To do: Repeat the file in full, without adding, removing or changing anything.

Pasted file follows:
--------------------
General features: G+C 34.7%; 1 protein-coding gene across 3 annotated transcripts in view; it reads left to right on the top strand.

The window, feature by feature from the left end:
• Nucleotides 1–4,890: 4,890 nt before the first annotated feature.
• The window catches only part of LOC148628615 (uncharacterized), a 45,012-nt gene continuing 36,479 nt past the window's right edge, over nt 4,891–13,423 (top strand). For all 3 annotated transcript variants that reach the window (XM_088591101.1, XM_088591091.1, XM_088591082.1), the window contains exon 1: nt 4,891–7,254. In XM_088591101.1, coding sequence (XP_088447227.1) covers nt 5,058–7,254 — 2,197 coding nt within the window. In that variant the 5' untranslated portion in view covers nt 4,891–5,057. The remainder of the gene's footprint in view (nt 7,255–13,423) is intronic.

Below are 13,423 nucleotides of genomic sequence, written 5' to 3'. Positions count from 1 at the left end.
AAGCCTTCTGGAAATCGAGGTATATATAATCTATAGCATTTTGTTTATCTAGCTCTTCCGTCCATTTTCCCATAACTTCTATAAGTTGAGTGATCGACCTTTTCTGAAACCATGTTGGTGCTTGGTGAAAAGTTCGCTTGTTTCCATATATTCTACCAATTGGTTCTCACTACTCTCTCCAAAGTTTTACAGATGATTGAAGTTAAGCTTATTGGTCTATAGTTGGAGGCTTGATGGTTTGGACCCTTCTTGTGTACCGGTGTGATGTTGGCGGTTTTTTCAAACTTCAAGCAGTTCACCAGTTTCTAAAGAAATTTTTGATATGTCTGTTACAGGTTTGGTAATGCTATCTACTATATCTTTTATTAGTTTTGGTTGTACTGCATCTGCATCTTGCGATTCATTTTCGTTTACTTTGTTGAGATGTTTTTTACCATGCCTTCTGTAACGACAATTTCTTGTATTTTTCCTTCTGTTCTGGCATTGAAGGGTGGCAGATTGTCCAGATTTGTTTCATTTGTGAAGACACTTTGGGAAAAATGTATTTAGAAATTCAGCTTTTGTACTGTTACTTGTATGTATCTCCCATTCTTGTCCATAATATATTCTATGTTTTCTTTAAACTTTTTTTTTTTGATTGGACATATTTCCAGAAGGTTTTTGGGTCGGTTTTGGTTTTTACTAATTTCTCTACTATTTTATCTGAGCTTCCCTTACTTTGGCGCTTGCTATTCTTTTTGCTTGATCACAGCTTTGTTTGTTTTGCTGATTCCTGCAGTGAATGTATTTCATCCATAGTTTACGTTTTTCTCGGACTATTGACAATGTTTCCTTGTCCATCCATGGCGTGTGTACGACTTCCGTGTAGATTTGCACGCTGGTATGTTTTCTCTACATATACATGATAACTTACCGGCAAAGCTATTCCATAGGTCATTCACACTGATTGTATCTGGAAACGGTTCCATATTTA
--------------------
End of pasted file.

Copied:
General features: G+C 34.7%; 1 protein-coding gene across 3 annotated transcripts in view; it reads left to right on the top strand.

The window, feature by feature from the left end:
• Nucleotides 1–4,890: 4,890 nt before the first annotated feature.
• The window catches only part of LOC148628615 (uncharacterized), a 45,012-nt gene continuing 36,479 nt past the window's right edge, over nt 4,891–13,423 (top strand). For all 3 annotated transcript variants that reach the window (XM_088591101.1, XM_088591091.1, XM_088591082.1), the window contains exon 1: nt 4,891–7,254. In XM_088591101.1, coding sequence (XP_088447227.1) covers nt 5,058–7,254 — 2,197 coding nt within the window. In that variant the 5' untranslated portion in view covers nt 4,891–5,057. The remainder of the gene's footprint in view (nt 7,255–13,423) is intronic.

Below are 13,423 nucleotides of genomic sequence, written 5' to 3'. Positions count from 1 at the left end.
AAGCCTTCTGGAAATCGAGGTATATATAATCTATAGCATTTTGTTTATCTAGCTCTTCCGTCCATTTTCCCATAACTTCTATAAGTTGAGTGATCGACCTTTTCTGAAACCATGTTGGTGCTTGGTGAAAAGTTCGCTTGTTTCCATATATTCTACCAATTGGTTCTCACTACTCTCTCCAAAGTTTTACAGATGATTGAAGTTAAGCTTATTGGTCTATAGTTGGAGGCTTGATGGTTTGGACCCTTCTTGTGTACCGGTGTGATGTTGGCGGTTTTTTCAAACTTCAAGCAGTTCACCAGTTTCTAAAGAAATTTTTGATATGTCTGTTACAGGTTTGGTAATGCTATCTACTATATCTTTTATTAGTTTTGGTTGTACTGCATCTGCATCTTGCGATTCATTTTCGTTTACTTTGTTGAGATGTTTTTTACCATGCCTTCTGTAACGACAATTTCTTGTATTTTTCCTTCTGTTCTGGCATTGAAGGGTGGCAGATTGTCCAGATTTGTTTCATTTGTGAAGACACTTTGGGAAAAATGTATTTAGAAATTCAGCTTTTGTACTGTTACTTGTATGTATCTCCCATTCTTGTCCATAATATATTCTATGTTTTCTTTAAACTTTTTTTTTTTGATTGGACATATTTCCAGAAGGTTTTTGGGTCGGTTTTGGTTTTTACTAATTTCTCTACTATTTTATCTGAGCTTCCCTTACTTTGGCGCTTGCTATTCTTTTTGCTTGATCACAGCTTTGTTTGTTTTGCTGATTCCTGCAGTGAATGTATTTCATCCATAGTTTACGTTTTTCTCGGACTATTGACAATGTTTCCTTGTCCATCCATGGCGTGTGTACGACTTCCGTGTAGATTTGCACGCTGGTATGTTTTCTCTACATATACATGATAACTTACCGGCAAAGCTATTCCATAGGTCATTCACACTGATTGTATCTGGAAACGGTTCCATATTTA